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In many dynamical problems, the motion consists of a rapid oscillation superimposed on
a slow secular drift. For such problems, the most efficient approach
is to describe the evolution in terms of the average values of the dynamical
variables. The method outlined below is adapted from a classic
paper by Morozov and Solov'ev.^{}
Consider the equation of motion

(43) 
where is a periodic function of its last argument, with
period , and

(44) 
Here, the small parameter characterizes the separation between the
short oscillation period and the timescale for the slow secular evolution
of the ``position'' .
The basic idea of the averaging method is to treat and as distinct
independent variables, and to look for solutions of the form
which are periodic in . Thus, we replace Eq. (43) by

(45) 
and reserve Eq. (44) for substitution in the final result. The
indeterminacy introduced by increasing the number of variables is lifted by
the requirement of periodicity in . All of the secular drifts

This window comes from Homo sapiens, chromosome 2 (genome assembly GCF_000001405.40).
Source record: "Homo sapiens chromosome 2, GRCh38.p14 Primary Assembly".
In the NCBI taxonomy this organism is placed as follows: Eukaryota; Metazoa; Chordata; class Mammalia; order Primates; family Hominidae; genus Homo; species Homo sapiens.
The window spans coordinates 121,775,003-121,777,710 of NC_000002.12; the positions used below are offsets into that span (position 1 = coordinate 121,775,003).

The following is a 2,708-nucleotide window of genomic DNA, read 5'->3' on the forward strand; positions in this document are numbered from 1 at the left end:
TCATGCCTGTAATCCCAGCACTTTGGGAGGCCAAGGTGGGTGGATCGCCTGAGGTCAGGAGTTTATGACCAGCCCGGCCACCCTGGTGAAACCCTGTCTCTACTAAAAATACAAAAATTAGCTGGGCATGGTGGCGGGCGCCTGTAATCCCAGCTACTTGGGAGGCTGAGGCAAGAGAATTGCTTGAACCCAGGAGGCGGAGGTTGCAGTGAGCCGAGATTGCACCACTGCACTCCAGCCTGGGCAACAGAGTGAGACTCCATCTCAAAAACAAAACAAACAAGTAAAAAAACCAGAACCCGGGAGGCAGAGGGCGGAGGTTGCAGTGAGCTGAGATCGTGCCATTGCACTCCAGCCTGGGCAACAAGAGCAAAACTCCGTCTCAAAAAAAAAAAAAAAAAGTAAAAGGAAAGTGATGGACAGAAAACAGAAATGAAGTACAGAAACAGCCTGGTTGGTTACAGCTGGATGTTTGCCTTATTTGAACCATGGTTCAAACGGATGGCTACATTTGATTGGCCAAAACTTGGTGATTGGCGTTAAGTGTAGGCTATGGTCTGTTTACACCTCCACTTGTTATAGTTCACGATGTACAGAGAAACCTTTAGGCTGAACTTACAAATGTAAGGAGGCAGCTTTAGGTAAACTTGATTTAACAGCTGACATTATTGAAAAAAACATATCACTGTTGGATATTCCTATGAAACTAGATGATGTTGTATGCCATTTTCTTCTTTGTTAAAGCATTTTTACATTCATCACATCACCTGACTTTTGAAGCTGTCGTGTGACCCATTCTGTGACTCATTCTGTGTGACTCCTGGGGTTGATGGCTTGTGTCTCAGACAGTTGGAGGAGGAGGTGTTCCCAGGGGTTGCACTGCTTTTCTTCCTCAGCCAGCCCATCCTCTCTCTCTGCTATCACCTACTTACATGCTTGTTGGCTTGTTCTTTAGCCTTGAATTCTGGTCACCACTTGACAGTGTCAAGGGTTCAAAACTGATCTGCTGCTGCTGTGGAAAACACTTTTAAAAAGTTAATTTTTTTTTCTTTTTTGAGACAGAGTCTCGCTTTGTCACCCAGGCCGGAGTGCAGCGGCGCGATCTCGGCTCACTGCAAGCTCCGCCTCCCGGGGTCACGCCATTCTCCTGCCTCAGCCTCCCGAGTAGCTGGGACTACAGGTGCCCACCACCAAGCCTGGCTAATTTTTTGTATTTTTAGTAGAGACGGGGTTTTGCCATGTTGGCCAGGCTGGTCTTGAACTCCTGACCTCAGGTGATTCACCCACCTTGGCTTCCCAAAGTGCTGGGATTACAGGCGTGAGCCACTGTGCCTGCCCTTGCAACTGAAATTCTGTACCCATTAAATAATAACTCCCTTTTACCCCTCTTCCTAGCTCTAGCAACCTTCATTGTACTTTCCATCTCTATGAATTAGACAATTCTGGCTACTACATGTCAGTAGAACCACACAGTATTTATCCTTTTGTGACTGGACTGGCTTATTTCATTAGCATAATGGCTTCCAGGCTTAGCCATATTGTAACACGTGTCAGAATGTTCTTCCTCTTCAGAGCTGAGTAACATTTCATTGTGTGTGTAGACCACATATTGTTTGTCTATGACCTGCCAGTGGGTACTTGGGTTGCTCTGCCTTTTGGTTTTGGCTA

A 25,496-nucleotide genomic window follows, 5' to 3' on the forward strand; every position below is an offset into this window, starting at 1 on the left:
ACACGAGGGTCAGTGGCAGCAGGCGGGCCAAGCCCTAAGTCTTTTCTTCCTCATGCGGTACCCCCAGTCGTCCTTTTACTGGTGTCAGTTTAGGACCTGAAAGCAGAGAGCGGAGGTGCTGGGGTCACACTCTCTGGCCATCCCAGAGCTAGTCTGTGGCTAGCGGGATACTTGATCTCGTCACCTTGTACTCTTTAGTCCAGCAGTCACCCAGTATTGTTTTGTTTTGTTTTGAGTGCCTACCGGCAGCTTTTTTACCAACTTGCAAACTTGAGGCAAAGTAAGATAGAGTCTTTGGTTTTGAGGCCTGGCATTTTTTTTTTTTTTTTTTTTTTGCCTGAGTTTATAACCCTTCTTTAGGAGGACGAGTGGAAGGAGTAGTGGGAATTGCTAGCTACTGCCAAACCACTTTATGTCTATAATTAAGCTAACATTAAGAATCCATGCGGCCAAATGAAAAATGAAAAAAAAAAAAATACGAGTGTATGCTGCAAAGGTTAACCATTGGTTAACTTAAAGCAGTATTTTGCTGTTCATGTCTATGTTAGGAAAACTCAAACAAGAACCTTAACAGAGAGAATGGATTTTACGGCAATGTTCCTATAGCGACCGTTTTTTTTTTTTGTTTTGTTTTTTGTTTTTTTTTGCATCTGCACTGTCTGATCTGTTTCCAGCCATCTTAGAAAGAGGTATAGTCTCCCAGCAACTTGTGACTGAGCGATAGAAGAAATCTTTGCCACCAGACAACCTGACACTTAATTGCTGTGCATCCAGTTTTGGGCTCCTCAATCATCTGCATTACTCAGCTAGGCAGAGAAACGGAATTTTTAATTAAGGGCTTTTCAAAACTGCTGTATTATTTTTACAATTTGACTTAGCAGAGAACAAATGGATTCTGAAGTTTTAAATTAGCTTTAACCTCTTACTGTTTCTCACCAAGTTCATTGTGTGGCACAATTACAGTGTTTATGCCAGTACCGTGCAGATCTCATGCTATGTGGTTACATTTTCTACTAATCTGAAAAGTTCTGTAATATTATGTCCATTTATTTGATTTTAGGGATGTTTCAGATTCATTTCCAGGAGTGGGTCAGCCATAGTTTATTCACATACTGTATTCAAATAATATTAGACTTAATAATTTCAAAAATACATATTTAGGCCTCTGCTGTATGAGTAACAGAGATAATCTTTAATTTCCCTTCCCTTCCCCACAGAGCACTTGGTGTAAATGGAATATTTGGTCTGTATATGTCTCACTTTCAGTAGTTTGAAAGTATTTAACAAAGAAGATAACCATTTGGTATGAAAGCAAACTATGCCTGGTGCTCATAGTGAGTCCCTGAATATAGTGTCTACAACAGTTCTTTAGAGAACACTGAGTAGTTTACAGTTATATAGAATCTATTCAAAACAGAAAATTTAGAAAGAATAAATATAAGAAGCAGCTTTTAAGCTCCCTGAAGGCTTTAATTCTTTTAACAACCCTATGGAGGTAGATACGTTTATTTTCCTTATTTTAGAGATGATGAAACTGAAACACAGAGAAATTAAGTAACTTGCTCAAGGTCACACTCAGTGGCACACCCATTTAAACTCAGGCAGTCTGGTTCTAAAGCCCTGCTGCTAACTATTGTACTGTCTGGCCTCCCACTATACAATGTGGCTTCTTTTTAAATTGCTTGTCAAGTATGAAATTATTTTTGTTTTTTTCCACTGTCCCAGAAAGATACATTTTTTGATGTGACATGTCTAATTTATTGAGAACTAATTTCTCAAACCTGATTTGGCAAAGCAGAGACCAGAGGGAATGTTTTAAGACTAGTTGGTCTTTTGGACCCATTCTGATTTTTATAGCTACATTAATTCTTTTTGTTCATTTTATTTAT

are thereby attributed to the variable, whilst the oscillations are
described entirely by the variable.
Let us denote the average of by , and seek a
change of variables of the form

(46) 
Here,
is a periodic function of with vanishing mean.
Thus,

(47) 
where denotes the integral over a full period in .
The evolution of is determined by substituting the
expansions
into the equation of motion (45), and solving order by order in .
To lowest order, we obtain

(50) 
The solubility condition for this equation is

(51) 
Integrating the oscillating component of Eq. (50) yields

(52) 
To first order, we obtain

(53) 
The solubility condition for this equation yields

(54) 
The final result is obtained by combining Eqs. (51) and (54):

(55) 
Note that
in the above equation.
Evidently, the secular motion of the ``guiding centre'' position
is determined to lowest order by the average of the ``force'' , and to
next order by the correlation between the oscillation in the ``position''
and the
oscillation in the spatial gradient of the ``force.''
Next: Guiding Centre Motion
Up: Charged Particle Motion
Previous: Motion in Uniform Fields
Richard Fitzpatrick
20110331